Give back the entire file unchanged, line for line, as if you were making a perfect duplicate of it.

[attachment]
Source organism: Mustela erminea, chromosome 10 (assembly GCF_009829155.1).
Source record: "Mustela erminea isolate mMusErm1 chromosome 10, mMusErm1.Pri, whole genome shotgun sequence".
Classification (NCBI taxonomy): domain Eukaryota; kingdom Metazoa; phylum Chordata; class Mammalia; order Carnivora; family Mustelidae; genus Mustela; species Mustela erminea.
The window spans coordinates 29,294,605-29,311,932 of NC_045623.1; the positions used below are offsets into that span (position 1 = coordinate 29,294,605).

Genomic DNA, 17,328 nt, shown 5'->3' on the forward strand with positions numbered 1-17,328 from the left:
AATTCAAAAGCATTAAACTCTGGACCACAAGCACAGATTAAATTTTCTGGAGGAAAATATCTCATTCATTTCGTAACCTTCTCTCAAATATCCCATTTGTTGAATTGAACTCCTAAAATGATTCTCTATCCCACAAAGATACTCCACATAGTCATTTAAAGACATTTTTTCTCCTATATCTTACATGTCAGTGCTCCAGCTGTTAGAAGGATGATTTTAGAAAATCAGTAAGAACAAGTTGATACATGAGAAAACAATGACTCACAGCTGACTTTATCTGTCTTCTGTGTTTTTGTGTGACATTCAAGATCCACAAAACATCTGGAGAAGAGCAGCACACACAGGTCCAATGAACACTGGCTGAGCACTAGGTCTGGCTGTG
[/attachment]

Source organism: Mustela erminea, chromosome 10 (assembly GCF_009829155.1).
Source record: "Mustela erminea isolate mMusErm1 chromosome 10, mMusErm1.Pri, whole genome shotgun sequence".
Classification (NCBI taxonomy): domain Eukaryota; kingdom Metazoa; phylum Chordata; class Mammalia; order Carnivora; family Mustelidae; genus Mustela; species Mustela erminea.
The window spans coordinates 29,294,605-29,311,932 of NC_045623.1; the positions used below are offsets into that span (position 1 = coordinate 29,294,605).

Genomic DNA, 17,328 nt, shown 5'->3' on the forward strand with positions numbered 1-17,328 from the left:
AATTCAAAAGCATTAAACTCTGGACCACAAGCACAGATTAAATTTTCTGGAGGAAAATATCTCATTCATTTCGTAACCTTCTCTCAAATATCCCATTTGTTGAATTGAACTCCTAAAATGATTCTCTATCCCACAAAGATACTCCACATAGTCATTTAAAGACATTTTTTCTCCTATATCTTACATGTCAGTGCTCCAGCTGTTAGAAGGATGATTTTAGAAAATCAGTAAGAACAAGTTGATACATGAGAAAACAATGACTCACAGCTGACTTTATCTGTCTTCTGTGTTTTTGTGTGACATTCAAGATCCACAAAACATCTGGAGAAGAGCAGCACACACAGGTCCAATGAACACTGGCTGAGCACTAGGTCTGGCTGTG